Article Text

PDF
Violence in the emergency department: a multicentre survey of nurses’ perceptions in Nigeria
  1. Kolawole Olubunmi Ogundipe1,2,
  2. Amarachukwu Chiduziem Etonyeaku3,4,
  3. Ismaila Adigun5,
  4. Emmanuel O Ojo6,7,8,
  5. Tunde Aladesanmi9,
  6. Jones O Taiwo10,
  7. Obitade Sunday Obimakinde11
  1. 1Division of Plastic and Reconstructive Surgery, Department of Surgery, Ekiti State University Teaching Hospital, Ado-Ekiti, Ekiti, Nigeria
  2. 2Department of Accident and Emergency, Ekiti State University Teaching Hospital, Ado-Ekiti, Ekiti, Nigeria
  3. 3Department of Surgery, Obafemi Awolowo University, Ile-Ife, Osun, Nigeria
  4. 4Department of Surgery, Federal Medical Centre, Owo, Ondo State, Nigeria
  5. 5Division of Plastic and Reconstructive Surgery, Department of Surgery, University of Ilorin Teaching Hospital, Ilorin, Kwara, Nigeria
  6. 6Department of Surgery, Jos University Teaching Hospital, Jos, Plateau, Nigeria
  7. 7Department of Surgery, Ekiti State University Teaching Hospital, Ado-Ekiti, Ekiti, Nigeria
  8. 8Department of Surgery, State Specialist Hospital, Yola, Adamawa, Nigeria
  9. 9Department of Surgery, Federal Medical Centre, Ido-Ekiti, Ekiti, Nigeria
  10. 10Department of Surgery, Federal Medical Centre, Lokoja, Kogi, Nigeria
  11. 11Division of Oral and Maxillofacial Surgery, Ekiti State University Teaching Hospital, Ado-Ekiti, Ekiti, Nigeria
  1. Correspondence to Dr Amarachukwu Chiduziem Etonyeaku, Department of Surgery, Obafemi Awolowo University, Ile-Ife, Osun State +234, Nigeria; dretonyeaku{at}gmail.com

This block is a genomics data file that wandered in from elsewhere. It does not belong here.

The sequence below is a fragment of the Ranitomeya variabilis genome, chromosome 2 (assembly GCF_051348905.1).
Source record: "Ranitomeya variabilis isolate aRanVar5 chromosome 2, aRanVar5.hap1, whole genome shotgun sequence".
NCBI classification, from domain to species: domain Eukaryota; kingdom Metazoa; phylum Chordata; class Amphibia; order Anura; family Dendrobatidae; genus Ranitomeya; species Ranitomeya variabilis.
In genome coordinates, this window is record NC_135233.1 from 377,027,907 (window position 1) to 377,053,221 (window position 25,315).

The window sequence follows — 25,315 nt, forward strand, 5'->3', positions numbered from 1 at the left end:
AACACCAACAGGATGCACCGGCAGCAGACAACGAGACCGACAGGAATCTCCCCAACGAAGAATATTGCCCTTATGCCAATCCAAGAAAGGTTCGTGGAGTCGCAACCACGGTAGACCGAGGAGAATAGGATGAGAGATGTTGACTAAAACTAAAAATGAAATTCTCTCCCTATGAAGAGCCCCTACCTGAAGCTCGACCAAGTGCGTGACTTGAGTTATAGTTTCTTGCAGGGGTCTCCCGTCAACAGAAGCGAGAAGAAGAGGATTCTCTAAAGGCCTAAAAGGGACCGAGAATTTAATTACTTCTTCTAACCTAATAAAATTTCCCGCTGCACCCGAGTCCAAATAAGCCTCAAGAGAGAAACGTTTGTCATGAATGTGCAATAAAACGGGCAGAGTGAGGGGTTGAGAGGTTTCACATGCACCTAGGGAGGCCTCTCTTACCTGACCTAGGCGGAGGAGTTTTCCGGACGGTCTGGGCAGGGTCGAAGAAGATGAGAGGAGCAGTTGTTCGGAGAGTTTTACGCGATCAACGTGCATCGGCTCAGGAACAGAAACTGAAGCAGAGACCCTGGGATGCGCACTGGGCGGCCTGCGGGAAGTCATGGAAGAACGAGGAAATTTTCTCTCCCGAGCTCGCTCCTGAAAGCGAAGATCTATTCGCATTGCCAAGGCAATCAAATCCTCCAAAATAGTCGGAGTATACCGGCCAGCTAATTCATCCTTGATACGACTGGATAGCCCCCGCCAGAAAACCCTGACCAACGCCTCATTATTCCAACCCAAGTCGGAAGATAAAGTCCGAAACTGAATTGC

Abstract

Background Emergency department (ED) violence is common and widespread. ED staff receive both verbal and physical abuse, with ED nurses bearing the brunt of this violence. The violence is becoming increasingly common and lethal and many institutions are still improperly prepared to deal with it.

Methods A questionnaire based survey of the perception of violence among nurses working in six tertiary hospitals’ EDs across five states in Nigeria was conducted.

Results 81 nurses were interviewed with a male to female ratio of 1:4. Most were right about the definition of violence. About 88.6% of respondents have witnessed ED violence while 65.0% had been direct victims before. Nurses followed by doctors were the usual victims. The acts were carried out mostly by visitors to the ED. Men were usually responsible for the violence, which usually occurred in the evenings. Weapons were not commonly utilised: only 15.8% of the nurses had been threatened with a weapon over a 1-year period. The main perceived reasons for violence were overcrowded emergency rooms, long waiting time and inadequate system of security. All the institutions were lacking in basic strategies for prevention. While most of the nurses were not satisfied with the EDs that were considered not safe, few would wish for redeployment to other departments/units.

Conclusions There is a need to make the EDs safer for all users. This can be achieved by a deliberate management policy of ‘zero’ tolerance to workplace violence, effective reporting systems, adequate security and staff training on prevention of violence.

  • violence
  • nursing, emergency departments

Statistics from Altmetric.com

Request permissions

If you wish to reuse any or all of this article please use the link below which will take you to the Copyright Clearance Center’s RightsLink service. You will be able to get a quick price and instant permission to reuse the content in many different ways.